Carbon removal specialist Climeworks is teaming up with project development venture Great Carbon Valley (GCV) to develop large-scale direct air capture (DAC) facilities in Kenya.
The joint venture will aim to establish multiple DAC and storage (DAC+S) projects across the country with the intention of removing as much as 1 million metric tons of carbon dioxide from the atmosphere.
Exploring ideal locations for the future DAC+S facilities in Kenya will be among the very first steps of the partnership between Climeworks and GCV, followed by the exploration of low-carbon energy sources, as well as locations for safe and permanent mineralization storage of the captured CO2.
Kenya is uniquely positioned to potentially become the largest direct air capture hub on the continent, as became apparent during the Africa Climate Summit in Nairobi earlier this month.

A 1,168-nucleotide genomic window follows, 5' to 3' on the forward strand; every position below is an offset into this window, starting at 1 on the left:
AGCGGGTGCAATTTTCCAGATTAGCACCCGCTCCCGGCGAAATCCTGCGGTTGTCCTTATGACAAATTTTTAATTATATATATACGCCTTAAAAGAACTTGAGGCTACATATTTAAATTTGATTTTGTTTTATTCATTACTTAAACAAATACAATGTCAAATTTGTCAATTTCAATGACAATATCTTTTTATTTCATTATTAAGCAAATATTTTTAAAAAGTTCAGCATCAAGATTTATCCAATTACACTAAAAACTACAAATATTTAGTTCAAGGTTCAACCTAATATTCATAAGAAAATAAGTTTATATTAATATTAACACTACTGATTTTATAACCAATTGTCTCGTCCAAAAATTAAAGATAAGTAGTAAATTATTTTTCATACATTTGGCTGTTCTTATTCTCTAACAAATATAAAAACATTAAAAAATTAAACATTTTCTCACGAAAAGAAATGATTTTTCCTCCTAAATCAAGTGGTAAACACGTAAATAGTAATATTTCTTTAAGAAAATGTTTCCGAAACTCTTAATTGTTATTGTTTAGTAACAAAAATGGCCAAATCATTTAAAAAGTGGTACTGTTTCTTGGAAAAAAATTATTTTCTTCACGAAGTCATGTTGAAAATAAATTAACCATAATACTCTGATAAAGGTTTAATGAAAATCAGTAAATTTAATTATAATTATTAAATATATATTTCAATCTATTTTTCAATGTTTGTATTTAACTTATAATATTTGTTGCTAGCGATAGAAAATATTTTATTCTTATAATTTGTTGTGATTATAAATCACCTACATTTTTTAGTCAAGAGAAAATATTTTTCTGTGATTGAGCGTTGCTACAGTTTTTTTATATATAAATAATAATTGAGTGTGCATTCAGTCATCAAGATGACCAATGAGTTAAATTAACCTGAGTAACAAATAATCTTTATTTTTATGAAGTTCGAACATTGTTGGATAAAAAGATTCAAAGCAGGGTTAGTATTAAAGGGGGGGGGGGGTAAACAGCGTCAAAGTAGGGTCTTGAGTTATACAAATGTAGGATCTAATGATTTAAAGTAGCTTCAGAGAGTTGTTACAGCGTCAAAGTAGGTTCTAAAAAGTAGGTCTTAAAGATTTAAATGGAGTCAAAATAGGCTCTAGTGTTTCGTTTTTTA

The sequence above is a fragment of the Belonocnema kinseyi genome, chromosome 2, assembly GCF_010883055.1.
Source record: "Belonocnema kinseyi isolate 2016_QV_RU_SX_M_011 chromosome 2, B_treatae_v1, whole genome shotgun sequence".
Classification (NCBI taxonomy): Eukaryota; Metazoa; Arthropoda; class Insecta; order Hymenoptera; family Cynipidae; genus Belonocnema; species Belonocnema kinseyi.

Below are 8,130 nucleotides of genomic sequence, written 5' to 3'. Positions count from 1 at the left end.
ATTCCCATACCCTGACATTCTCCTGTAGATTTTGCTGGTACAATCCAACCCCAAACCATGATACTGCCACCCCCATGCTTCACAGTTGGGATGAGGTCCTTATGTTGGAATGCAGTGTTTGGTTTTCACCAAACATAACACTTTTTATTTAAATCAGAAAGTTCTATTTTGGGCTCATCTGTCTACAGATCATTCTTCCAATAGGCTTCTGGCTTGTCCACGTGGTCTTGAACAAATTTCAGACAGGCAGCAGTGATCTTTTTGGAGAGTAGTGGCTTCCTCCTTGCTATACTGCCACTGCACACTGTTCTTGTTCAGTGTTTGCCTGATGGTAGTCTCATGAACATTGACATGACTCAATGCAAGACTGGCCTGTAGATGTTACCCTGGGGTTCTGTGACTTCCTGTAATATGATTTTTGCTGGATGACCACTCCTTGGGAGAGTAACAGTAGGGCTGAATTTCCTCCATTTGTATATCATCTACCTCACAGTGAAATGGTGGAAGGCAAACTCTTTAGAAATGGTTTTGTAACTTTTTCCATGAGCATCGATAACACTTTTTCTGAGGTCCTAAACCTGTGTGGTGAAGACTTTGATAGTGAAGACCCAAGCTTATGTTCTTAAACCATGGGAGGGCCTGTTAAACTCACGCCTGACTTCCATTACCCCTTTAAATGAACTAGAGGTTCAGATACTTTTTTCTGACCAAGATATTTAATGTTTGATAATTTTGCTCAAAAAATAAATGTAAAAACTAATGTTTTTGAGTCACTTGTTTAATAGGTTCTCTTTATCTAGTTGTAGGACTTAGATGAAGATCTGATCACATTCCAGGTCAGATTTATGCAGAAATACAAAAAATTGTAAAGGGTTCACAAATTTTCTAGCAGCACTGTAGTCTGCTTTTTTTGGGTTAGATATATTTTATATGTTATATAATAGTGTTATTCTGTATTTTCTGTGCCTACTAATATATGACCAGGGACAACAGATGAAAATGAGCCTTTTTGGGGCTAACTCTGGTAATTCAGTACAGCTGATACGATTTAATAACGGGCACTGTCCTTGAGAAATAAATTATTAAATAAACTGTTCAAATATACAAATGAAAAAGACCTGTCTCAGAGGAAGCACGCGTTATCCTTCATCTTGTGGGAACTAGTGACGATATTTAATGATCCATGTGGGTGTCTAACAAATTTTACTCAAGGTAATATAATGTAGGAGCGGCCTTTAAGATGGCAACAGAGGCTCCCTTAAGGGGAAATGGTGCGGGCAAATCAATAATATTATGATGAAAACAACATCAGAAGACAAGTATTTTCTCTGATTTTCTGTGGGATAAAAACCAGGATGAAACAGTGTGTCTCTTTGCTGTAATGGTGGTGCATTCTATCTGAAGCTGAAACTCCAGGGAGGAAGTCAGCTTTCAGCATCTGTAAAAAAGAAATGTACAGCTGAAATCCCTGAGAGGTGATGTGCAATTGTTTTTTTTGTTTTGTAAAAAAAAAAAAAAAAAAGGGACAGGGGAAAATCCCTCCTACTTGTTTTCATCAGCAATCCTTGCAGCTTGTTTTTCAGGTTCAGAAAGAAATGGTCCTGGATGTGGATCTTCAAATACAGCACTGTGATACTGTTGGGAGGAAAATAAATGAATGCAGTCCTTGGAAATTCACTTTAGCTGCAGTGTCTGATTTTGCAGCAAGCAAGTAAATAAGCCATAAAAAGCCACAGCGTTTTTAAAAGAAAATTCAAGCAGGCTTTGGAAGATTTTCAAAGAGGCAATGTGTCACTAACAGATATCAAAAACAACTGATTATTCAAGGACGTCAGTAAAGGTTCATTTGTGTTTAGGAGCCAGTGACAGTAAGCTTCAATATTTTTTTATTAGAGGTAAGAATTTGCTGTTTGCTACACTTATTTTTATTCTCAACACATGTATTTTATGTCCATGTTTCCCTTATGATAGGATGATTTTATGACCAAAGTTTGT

This is largely thanks to the nation’s geological characteristics that provide suitable conditions for mineralization storage, on one hand.
On the other, Kenya also has plentiful low-carbon energy sources, which is another key component necessary for the successful development of DAC facilities.
DAC, as one of the currently available means of removing meaningful amounts of carbon dioxide from the air, will need to be scaled rapidly in the years to come, as has been recognized by the IPCC, if the world is to successfully limit rising global temperatures.
If all goes according to plan, both companies intend to launch the very first facilities together as early as 2028.
“Climeworks is excited to team up with Great Carbon Valley in Kenya. This collaboration marks a pivotal step on our journey to globally deploy carbon removal via DAC technology alongside partners who share our focus on high-quality, permanent carbon dioxide removal”, said Daniel Nathan, Chief Project Development Officer at Climeworks.